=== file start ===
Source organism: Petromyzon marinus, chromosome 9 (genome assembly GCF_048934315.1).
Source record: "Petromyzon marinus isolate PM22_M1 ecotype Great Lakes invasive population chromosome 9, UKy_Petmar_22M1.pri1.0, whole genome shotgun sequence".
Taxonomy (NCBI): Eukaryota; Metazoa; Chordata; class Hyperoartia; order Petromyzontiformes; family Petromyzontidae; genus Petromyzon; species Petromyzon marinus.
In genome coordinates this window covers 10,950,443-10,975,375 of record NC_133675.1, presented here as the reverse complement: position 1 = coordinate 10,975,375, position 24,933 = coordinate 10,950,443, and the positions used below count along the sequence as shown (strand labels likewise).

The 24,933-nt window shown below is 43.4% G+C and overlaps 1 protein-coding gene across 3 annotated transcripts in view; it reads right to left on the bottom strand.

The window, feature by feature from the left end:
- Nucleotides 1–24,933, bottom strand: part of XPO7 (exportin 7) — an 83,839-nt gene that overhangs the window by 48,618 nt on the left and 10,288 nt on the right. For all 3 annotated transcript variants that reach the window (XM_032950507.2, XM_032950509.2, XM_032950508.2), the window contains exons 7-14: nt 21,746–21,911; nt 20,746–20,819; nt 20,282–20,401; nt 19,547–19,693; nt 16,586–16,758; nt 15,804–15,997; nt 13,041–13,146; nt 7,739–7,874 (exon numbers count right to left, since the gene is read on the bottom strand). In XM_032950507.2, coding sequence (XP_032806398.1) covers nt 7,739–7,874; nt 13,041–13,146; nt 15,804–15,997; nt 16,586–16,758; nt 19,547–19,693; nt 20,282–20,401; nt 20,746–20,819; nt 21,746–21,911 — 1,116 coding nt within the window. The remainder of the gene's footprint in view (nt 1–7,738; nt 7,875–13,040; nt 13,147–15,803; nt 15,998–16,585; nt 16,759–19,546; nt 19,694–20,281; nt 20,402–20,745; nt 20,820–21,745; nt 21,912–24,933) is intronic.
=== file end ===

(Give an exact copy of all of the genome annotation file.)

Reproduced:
Source organism: Petromyzon marinus, chromosome 9 (genome assembly GCF_048934315.1).
Source record: "Petromyzon marinus isolate PM22_M1 ecotype Great Lakes invasive population chromosome 9, UKy_Petmar_22M1.pri1.0, whole genome shotgun sequence".
Taxonomy (NCBI): Eukaryota; Metazoa; Chordata; class Hyperoartia; order Petromyzontiformes; family Petromyzontidae; genus Petromyzon; species Petromyzon marinus.
In genome coordinates this window covers 10,950,443-10,975,375 of record NC_133675.1, presented here as the reverse complement: position 1 = coordinate 10,975,375, position 24,933 = coordinate 10,950,443, and the positions used below count along the sequence as shown (strand labels likewise).

The 24,933-nt window shown below is 43.4% G+C and overlaps 1 protein-coding gene across 3 annotated transcripts in view; it reads right to left on the bottom strand.

The window, feature by feature from the left end:
- Nucleotides 1–24,933, bottom strand: part of XPO7 (exportin 7) — an 83,839-nt gene that overhangs the window by 48,618 nt on the left and 10,288 nt on the right. For all 3 annotated transcript variants that reach the window (XM_032950507.2, XM_032950509.2, XM_032950508.2), the window contains exons 7-14: nt 21,746–21,911; nt 20,746–20,819; nt 20,282–20,401; nt 19,547–19,693; nt 16,586–16,758; nt 15,804–15,997; nt 13,041–13,146; nt 7,739–7,874 (exon numbers count right to left, since the gene is read on the bottom strand). In XM_032950507.2, coding sequence (XP_032806398.1) covers nt 7,739–7,874; nt 13,041–13,146; nt 15,804–15,997; nt 16,586–16,758; nt 19,547–19,693; nt 20,282–20,401; nt 20,746–20,819; nt 21,746–21,911 — 1,116 coding nt within the window. The remainder of the gene's footprint in view (nt 1–7,738; nt 7,875–13,040; nt 13,147–15,803; nt 15,998–16,585; nt 16,759–19,546; nt 19,694–20,281; nt 20,402–20,745; nt 20,820–21,745; nt 21,912–24,933) is intronic.